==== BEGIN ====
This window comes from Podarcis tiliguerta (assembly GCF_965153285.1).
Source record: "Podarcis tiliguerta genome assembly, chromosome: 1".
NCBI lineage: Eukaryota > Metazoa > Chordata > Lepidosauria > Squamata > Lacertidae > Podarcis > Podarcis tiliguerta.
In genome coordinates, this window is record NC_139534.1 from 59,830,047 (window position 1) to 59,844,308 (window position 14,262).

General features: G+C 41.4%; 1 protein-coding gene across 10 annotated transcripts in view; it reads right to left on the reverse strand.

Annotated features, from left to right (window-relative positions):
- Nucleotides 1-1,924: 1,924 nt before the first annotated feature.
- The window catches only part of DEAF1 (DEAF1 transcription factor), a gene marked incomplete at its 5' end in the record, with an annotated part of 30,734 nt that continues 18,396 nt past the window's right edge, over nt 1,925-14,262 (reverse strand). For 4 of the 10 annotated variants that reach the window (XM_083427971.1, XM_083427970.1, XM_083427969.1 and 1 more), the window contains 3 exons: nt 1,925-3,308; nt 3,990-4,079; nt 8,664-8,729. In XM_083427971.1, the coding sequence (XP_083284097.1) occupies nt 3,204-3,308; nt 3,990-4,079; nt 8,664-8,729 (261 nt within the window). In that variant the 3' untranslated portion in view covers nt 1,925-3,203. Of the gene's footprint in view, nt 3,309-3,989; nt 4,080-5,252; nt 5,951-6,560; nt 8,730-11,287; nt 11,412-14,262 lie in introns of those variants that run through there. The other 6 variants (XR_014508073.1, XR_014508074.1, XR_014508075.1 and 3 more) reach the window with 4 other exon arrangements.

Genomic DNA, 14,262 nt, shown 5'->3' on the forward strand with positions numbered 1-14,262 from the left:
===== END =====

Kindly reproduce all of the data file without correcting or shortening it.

This window comes from Podarcis tiliguerta (assembly GCF_965153285.1).
Source record: "Podarcis tiliguerta genome assembly, chromosome: 1".
NCBI lineage: Eukaryota > Metazoa > Chordata > Lepidosauria > Squamata > Lacertidae > Podarcis > Podarcis tiliguerta.
In genome coordinates, this window is record NC_139534.1 from 59,830,047 (window position 1) to 59,844,308 (window position 14,262).

General features: G+C 41.4%; 1 protein-coding gene across 10 annotated transcripts in view; it reads right to left on the reverse strand.

Annotated features, from left to right (window-relative positions):
- Nucleotides 1-1,924: 1,924 nt before the first annotated feature.
- The window catches only part of DEAF1 (DEAF1 transcription factor), a gene marked incomplete at its 5' end in the record, with an annotated part of 30,734 nt that continues 18,396 nt past the window's right edge, over nt 1,925-14,262 (reverse strand). For 4 of the 10 annotated variants that reach the window (XM_083427971.1, XM_083427970.1, XM_083427969.1 and 1 more), the window contains 3 exons: nt 1,925-3,308; nt 3,990-4,079; nt 8,664-8,729. In XM_083427971.1, the coding sequence (XP_083284097.1) occupies nt 3,204-3,308; nt 3,990-4,079; nt 8,664-8,729 (261 nt within the window). In that variant the 3' untranslated portion in view covers nt 1,925-3,203. Of the gene's footprint in view, nt 3,309-3,989; nt 4,080-5,252; nt 5,951-6,560; nt 8,730-11,287; nt 11,412-14,262 lie in introns of those variants that run through there. The other 6 variants (XR_014508073.1, XR_014508074.1, XR_014508075.1 and 3 more) reach the window with 4 other exon arrangements.

Genomic DNA, 14,262 nt, shown 5'->3' on the forward strand with positions numbered 1-14,262 from the left: